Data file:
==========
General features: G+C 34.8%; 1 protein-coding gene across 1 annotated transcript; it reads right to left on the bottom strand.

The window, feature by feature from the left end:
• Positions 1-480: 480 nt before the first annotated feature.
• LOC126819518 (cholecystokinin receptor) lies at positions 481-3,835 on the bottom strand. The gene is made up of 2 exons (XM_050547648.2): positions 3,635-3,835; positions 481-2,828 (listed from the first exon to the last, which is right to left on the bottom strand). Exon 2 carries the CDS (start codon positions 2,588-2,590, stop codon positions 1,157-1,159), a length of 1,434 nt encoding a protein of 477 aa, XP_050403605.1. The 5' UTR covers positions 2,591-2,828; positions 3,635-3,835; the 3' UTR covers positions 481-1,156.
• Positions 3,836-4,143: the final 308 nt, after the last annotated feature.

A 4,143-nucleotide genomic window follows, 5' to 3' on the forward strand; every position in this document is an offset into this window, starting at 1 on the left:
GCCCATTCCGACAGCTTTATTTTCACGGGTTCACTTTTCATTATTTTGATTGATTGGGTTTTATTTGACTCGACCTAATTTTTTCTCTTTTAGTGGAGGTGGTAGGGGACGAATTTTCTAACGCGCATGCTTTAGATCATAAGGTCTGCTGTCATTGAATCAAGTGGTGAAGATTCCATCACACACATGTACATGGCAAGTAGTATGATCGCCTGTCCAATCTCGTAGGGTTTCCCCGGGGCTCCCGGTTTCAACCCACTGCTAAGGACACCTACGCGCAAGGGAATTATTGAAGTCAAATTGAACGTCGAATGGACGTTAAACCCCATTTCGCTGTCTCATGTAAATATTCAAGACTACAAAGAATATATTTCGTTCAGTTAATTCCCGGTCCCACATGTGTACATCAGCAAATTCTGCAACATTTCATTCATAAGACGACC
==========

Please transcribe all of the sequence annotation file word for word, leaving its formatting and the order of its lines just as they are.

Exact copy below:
General features: G+C 34.8%; 1 protein-coding gene across 1 annotated transcript; it reads right to left on the bottom strand.

The window, feature by feature from the left end:
• Positions 1-480: 480 nt before the first annotated feature.
• LOC126819518 (cholecystokinin receptor) lies at positions 481-3,835 on the bottom strand. The gene is made up of 2 exons (XM_050547648.2): positions 3,635-3,835; positions 481-2,828 (listed from the first exon to the last, which is right to left on the bottom strand). Exon 2 carries the CDS (start codon positions 2,588-2,590, stop codon positions 1,157-1,159), a length of 1,434 nt encoding a protein of 477 aa, XP_050403605.1. The 5' UTR covers positions 2,591-2,828; positions 3,635-3,835; the 3' UTR covers positions 481-1,156.
• Positions 3,836-4,143: the final 308 nt, after the last annotated feature.

A 4,143-nucleotide genomic window follows, 5' to 3' on the forward strand; every position in this document is an offset into this window, starting at 1 on the left:
GCCCATTCCGACAGCTTTATTTTCACGGGTTCACTTTTCATTATTTTGATTGATTGGGTTTTATTTGACTCGACCTAATTTTTTCTCTTTTAGTGGAGGTGGTAGGGGACGAATTTTCTAACGCGCATGCTTTAGATCATAAGGTCTGCTGTCATTGAATCAAGTGGTGAAGATTCCATCACACACATGTACATGGCAAGTAGTATGATCGCCTGTCCAATCTCGTAGGGTTTCCCCGGGGCTCCCGGTTTCAACCCACTGCTAAGGACACCTACGCGCAAGGGAATTATTGAAGTCAAATTGAACGTCGAATGGACGTTAAACCCCATTTCGCTGTCTCATGTAAATATTCAAGACTACAAAGAATATATTTCGTTCAGTTAATTCCCGGTCCCACATGTGTACATCAGCAAATTCTGCAACATTTCATTCATAAGACGACC